Today’s fraud landscape presents a plethora of potential attack vectors, and criminals are always coming up with more.
Chatbots, a feature found on a variety of sites, present a new vector that has encouraged attackers to turn their attention to the profit potential of this well-meaning tool.
What Is a Chatbot?
A chatbot is a tool that facilitates automated interactions between customers and services – it normally takes the form of a window in the bottom corner of a webpage. Using chatbots, organizations can provide a “smart,” online assistant that can help users to find the information they are looking for through quick and accurate replies.
What Is At stake?
Chatbots started as a tool for online retailers to quickly solve their customers’ problems. Now, they’ve expanded to a range of industries, including financial institutions. Users who have issues logging into their bank’s transactional website can count on a reliable, digital customer service “representative” that uses natural-sounding language to help them resolve their issues.
In a normal banking transactional website that incorporates a legitimate chatbot, the chatbot may ask a customer experiencing difficulties for information such as account number, ID number, and other Personal Identifiable Information (PII) that is then hopefully stored in a safe place. But, what happens if the information travels through the internet in just plain text format? Or, what if the database where that information is stored is easily hackable? Even more alarming, how do customers know they’re speaking with a legitimate bot assistant?
What Are Online Assistants Exposed To?
There are many types of open-source code available to help organizations deploy chatbot windows on their websites – some of which are much smarter than others. However, even free products come at a cost, and in the case of chatbots, it is usually captured information.
A few examples of chatbots that have been turned into fraud machines:
With cyber torture, fraudsters attack the chat engine itself by sending tricky questions or entering database query commands intended to break the engine and access stored PII. Unsecured chatbots may respond to SQL queries or questions such as “Who are you?” in a way that allows attackers to determine the architecture behind a chat window, giving them access to privileged information such as account numbers, social security numbers, and username and password combinations, which in turn can be used against an organization and its customers.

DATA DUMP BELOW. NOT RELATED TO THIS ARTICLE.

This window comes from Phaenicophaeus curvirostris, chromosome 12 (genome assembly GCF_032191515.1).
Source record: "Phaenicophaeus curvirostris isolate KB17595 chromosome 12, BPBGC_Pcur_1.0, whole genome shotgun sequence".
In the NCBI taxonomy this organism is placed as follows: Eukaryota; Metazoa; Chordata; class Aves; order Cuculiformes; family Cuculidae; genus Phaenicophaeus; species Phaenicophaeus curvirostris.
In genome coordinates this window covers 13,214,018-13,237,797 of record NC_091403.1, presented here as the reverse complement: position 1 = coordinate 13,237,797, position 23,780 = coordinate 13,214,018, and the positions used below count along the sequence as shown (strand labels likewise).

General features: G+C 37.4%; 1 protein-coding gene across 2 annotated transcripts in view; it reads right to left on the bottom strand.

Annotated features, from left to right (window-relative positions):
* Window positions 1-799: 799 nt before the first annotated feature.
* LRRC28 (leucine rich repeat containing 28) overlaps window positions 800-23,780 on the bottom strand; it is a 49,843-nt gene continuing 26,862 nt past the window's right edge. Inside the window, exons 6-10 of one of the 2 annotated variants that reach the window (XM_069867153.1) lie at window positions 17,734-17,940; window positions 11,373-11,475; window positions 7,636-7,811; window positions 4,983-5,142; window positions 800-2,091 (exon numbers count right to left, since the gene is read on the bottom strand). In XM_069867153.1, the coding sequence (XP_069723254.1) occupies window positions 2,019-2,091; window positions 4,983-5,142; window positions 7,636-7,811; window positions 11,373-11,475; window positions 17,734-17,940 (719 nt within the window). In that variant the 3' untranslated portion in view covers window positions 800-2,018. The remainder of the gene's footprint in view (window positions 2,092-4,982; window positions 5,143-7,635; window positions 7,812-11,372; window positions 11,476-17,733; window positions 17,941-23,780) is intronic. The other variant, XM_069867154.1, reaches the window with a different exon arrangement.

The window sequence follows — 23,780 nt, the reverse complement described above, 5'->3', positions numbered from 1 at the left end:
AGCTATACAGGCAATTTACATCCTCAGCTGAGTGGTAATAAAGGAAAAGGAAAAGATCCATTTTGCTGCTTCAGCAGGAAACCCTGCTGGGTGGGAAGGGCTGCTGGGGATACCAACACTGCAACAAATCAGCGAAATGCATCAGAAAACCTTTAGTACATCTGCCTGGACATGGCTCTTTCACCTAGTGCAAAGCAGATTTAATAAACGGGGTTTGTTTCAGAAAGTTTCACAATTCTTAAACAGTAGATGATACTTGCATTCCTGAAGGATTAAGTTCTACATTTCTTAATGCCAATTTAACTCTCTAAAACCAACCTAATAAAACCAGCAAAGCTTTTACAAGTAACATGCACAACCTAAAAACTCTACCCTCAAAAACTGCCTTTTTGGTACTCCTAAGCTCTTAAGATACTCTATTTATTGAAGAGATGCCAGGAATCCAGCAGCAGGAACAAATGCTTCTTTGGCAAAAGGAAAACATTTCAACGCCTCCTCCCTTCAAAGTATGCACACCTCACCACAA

Chatbots have access to privileged information – naturally, fraudsters want to gain access to the treasure trove of information input into chatbots. By tapping the established communication channel between a chatbot and a user, much like a man-in-the-middle attack, an attacker can intercept communications and directly receive a user’s PII. It’s easy to see then, how free chat engines can result in disaster if confidential information is sent to unauthorized third parties.
Many available chatbots work as mobile applications. As a result, fraudsters are flooding app stores with fake chatbots using legitimate brand names in the same way fake websites with the same look and feel as a legitimate one offer an easy way for fraudsters to convince users to give them their sensitive data.
Furthering the problem is the difficulty that most users have discerning the difference between a well-intended chatbot on a legitimate website and one with nefarious purposes. Adware and web injections help attackers create believable websites and apps, and can even allow them to display a fake, unexpected pop-up chatbot on a legitimate website. From there, it’s just a matter of taking advantage of users’ blind trust to extract as much sensitive information as they can.
Fighting Back Against Fraudsters
Is your chatbot infrastructure secure? Performing input validations before deploying a chatbot will let you proactively identify and fix any vulnerabilities related to inputting malicious commands into the chat window. The information captured by your bot has a great value, so it’s best to set up strict controls to avoid unauthorized third parties from gaining access to the stored data.
More importantly, does your organization have a brand protection strategy? If so, you’re one step ahead of the game – if not, you’re already behind. Constant monitoring of areas such as email traffic, app stores, and websites can detect impostors that are using your brand name against your customers. Web injection monitoring can also prevent users from falling victim to unauthorized website modifications.